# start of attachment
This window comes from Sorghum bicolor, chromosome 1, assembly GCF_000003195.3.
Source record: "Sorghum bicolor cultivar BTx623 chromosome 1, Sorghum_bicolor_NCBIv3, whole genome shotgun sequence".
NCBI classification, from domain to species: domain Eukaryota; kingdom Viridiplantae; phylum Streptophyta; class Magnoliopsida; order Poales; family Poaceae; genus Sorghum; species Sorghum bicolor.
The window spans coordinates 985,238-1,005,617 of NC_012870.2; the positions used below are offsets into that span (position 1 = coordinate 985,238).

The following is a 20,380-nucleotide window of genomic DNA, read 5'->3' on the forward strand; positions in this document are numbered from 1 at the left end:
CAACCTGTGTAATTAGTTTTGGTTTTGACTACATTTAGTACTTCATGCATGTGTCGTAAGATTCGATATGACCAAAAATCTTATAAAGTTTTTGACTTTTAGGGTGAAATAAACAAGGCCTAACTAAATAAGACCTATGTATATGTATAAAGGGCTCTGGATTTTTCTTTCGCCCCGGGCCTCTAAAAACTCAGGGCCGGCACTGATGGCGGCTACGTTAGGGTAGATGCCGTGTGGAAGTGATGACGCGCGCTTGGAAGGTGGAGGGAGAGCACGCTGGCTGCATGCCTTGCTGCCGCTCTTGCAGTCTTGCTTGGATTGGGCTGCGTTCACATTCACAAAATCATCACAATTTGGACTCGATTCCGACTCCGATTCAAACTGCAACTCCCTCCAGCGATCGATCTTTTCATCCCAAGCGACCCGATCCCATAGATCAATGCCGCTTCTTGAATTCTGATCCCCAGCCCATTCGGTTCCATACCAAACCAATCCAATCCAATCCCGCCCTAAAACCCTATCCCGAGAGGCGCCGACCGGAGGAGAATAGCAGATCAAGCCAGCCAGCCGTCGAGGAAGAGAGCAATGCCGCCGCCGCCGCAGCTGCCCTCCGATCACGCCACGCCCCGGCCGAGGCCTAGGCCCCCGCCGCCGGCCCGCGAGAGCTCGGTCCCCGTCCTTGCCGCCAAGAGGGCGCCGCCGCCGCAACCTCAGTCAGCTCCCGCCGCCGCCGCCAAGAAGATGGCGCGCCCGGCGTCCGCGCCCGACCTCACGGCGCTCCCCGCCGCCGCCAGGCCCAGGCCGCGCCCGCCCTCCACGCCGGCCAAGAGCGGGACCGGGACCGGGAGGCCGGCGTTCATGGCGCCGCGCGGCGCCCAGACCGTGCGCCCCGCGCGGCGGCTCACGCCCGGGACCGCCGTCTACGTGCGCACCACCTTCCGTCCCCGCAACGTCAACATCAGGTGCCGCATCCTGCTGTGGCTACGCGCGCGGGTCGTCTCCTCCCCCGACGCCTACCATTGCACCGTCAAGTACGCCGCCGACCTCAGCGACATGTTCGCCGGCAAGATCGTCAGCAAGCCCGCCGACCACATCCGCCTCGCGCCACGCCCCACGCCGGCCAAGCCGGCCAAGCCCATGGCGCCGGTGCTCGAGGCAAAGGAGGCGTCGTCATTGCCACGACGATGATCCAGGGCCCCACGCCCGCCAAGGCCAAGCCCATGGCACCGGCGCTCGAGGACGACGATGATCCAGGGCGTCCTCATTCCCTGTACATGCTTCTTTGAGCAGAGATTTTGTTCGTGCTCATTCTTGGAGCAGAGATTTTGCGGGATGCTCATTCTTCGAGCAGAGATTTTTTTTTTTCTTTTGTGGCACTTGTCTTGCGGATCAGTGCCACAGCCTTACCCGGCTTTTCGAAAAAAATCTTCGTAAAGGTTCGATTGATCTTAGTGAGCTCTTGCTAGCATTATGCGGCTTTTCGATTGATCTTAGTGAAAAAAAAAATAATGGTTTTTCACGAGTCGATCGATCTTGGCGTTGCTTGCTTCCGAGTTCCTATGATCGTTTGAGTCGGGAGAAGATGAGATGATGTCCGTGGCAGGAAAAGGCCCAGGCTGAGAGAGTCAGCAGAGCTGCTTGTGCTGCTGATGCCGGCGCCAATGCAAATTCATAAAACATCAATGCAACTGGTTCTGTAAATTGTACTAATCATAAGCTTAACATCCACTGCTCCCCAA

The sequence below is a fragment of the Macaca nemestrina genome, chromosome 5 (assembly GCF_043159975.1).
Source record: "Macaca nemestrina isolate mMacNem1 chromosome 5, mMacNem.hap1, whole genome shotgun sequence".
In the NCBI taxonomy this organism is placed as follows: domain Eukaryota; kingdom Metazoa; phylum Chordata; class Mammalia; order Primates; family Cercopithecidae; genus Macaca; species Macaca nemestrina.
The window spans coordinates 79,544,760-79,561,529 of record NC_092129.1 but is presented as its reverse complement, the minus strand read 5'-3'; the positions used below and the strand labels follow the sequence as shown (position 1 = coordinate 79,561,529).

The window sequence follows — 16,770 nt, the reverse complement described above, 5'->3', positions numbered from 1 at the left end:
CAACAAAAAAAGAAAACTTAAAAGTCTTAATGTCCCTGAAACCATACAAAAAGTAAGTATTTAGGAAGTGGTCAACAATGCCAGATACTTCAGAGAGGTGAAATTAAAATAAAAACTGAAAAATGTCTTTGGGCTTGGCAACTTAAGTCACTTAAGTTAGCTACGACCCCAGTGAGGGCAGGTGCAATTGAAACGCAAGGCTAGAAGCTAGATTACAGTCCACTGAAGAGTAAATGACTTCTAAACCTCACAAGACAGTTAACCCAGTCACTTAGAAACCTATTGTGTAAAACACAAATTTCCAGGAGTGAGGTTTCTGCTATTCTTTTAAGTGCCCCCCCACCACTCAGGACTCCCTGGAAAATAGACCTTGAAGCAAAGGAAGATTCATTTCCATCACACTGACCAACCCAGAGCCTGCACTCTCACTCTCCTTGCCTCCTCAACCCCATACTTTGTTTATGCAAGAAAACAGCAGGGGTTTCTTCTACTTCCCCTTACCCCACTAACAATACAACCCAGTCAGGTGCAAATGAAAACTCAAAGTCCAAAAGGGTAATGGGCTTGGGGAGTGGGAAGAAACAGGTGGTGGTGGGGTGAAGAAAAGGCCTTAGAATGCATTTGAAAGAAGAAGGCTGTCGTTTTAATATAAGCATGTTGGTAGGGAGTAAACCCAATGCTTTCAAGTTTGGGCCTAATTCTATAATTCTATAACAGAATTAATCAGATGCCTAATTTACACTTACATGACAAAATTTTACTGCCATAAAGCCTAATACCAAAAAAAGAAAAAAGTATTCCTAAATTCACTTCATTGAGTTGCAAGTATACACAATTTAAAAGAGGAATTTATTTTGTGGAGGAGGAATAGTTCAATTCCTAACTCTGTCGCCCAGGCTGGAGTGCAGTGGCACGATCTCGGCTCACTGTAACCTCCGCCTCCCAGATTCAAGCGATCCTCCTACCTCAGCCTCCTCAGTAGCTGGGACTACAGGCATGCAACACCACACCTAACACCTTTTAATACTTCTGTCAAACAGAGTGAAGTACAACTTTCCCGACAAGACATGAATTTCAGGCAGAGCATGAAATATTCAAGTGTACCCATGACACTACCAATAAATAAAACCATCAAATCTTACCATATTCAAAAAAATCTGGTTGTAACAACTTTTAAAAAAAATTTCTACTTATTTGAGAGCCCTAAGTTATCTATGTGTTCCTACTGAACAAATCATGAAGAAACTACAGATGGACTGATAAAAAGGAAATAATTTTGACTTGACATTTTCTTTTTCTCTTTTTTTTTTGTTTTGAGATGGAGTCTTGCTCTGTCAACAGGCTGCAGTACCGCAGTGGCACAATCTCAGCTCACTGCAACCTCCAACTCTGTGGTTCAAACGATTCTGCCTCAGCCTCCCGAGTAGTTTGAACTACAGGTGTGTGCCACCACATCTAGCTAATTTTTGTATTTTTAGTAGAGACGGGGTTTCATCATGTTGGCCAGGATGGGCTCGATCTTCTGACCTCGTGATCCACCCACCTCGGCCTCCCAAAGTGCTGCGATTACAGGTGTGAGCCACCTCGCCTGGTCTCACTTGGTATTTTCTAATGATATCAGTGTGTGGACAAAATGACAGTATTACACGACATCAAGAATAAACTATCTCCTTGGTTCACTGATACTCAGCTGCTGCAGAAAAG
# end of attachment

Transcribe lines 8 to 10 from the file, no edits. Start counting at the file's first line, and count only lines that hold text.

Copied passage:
Source record: "Macaca nemestrina isolate mMacNem1 chromosome 5, mMacNem.hap1, whole genome shotgun sequence".
In the NCBI taxonomy this organism is placed as follows: domain Eukaryota; kingdom Metazoa; phylum Chordata; class Mammalia; order Primates; family Cercopithecidae; genus Macaca; species Macaca nemestrina.
The window spans coordinates 79,544,760-79,561,529 of record NC_092129.1 but is presented as its reverse complement, the minus strand read 5'-3'; the positions used below and the strand labels follow the sequence as shown (position 1 = coordinate 79,561,529).